NPS

NPS

News, Stories & Projects

Florida Leafwing Butterfly - one of many species being studied by SCA members in the field

Most of us consider the Florida Keys to be a paradise. But they are also a laboratory.

Over the past century, ocean waters here have risen nine inches and scientists predict they could climb another two feet by 2060.  As most of the Keys’ land mass is a mere five feet above sea level or less, SCA intern and AmeriCorps member Sean Johnson-Bice notes the islands present “a case study for the effects of climate change on endemic species.”

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SCA member Grace Worm with co-Travelers

Last summer, Grace Worm, currently an SCA Education Intern and AmeriCorps member, traveled the US in a green RV for Roadtrip Nation and spoke with a educators about what it means to be a teacher. That is what led her to SCA.

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SCA Intern Chris Burgess is helping pull back the Key Largo woodrat from the brink of extinction

Humans have been blamed for the demise of myriad creatures…so imagine helping to pull one back from the brink of extinction.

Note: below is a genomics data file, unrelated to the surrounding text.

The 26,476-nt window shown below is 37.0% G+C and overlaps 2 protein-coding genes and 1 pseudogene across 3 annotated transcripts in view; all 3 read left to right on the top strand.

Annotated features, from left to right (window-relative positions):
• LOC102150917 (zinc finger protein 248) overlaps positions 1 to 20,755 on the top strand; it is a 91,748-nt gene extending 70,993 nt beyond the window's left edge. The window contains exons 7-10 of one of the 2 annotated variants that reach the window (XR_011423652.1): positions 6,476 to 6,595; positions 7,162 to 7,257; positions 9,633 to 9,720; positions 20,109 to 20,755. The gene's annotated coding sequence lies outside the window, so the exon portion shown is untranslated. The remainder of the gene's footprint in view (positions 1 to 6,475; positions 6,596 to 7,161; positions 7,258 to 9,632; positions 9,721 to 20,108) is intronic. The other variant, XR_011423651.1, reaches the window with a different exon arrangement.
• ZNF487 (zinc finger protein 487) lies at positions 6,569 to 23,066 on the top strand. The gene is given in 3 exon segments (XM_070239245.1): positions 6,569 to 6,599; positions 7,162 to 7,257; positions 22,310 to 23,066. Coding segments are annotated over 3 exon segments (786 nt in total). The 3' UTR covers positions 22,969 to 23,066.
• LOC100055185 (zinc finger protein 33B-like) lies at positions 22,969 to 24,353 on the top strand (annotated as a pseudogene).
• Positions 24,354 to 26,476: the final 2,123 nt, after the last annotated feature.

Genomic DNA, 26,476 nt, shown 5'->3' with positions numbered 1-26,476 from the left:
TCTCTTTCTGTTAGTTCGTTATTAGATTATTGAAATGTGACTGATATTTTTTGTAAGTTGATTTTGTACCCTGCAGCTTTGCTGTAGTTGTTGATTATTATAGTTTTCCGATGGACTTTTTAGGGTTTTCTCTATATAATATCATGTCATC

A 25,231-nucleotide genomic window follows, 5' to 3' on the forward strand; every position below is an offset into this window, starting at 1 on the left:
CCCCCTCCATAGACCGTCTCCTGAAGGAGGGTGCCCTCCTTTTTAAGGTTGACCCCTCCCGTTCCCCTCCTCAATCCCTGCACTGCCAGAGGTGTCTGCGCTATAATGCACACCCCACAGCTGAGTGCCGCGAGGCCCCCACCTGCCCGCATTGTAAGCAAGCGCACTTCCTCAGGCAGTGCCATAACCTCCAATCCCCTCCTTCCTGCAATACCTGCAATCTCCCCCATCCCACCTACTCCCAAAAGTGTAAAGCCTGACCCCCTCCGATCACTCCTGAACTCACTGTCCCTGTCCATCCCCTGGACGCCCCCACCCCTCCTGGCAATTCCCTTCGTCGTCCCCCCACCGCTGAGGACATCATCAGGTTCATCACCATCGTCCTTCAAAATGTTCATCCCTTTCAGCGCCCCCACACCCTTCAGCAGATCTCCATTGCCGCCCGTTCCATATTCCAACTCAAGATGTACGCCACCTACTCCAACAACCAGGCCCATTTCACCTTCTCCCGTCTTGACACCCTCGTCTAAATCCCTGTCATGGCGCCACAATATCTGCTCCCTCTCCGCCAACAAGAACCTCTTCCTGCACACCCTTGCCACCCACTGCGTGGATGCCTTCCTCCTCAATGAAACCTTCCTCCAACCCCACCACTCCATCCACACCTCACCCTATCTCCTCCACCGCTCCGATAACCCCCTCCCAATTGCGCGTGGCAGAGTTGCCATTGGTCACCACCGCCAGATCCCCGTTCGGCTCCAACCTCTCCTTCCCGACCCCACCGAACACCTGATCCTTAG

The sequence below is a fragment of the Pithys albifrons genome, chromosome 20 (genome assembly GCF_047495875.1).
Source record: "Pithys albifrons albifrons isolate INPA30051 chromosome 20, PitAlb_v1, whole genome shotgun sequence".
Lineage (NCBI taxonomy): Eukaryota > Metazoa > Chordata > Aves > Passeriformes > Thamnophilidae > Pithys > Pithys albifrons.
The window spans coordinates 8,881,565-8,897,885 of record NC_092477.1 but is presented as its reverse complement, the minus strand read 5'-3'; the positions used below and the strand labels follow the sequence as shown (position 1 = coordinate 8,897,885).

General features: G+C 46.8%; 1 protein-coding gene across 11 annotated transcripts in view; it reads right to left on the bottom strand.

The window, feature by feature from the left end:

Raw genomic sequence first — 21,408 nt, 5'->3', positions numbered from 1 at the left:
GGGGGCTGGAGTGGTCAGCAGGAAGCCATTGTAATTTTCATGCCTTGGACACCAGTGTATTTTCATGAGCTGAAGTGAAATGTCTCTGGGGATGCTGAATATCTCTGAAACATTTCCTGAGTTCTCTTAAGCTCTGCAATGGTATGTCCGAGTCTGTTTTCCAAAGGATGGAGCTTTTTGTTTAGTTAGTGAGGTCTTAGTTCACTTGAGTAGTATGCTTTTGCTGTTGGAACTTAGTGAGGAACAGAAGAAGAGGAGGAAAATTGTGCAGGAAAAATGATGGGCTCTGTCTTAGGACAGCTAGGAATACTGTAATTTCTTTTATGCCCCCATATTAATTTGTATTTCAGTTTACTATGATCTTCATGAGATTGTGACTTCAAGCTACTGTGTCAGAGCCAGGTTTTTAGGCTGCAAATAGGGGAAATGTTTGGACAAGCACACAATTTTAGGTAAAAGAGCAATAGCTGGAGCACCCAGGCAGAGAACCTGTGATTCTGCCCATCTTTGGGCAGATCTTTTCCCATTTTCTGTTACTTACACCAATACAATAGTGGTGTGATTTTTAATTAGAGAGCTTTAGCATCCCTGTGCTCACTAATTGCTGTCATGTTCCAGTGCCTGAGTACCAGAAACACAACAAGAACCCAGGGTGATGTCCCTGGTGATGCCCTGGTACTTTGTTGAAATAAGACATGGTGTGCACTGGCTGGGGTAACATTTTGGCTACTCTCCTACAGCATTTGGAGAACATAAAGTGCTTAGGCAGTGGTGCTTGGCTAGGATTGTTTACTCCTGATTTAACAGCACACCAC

The Key Largo woodrat has a gray-brown back, a white belly, and measures 14 inches from nose to tail. “They’re kind of cute,” states SCA intern and AmeriCorps member Chris Burgess. “They have big Mickey Mouse ears.”

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Despite freezing temperatures, over 450 DC-area residents rallied together at Anacostia Park to celebrate the Martin Luther King, Jr. National Day of Service through a morning of volunteering on the riverfront. Among the volunteers in attendance were special guests Secretary of the Interior Sally Jewell, National Park Service Director Jon Jarvis, and SCA President and CEO Jaime Matyas.

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Leah Duran is a three-time SCA alum who just finished a three-year stint on SCA’s Alumni Council. Soon after serving with SCA she began working for the National Park Service, first at Lassen Volcanic National Park, then at John Muir National Historic Site, and now at San Francisco Maritime National Historic Park.
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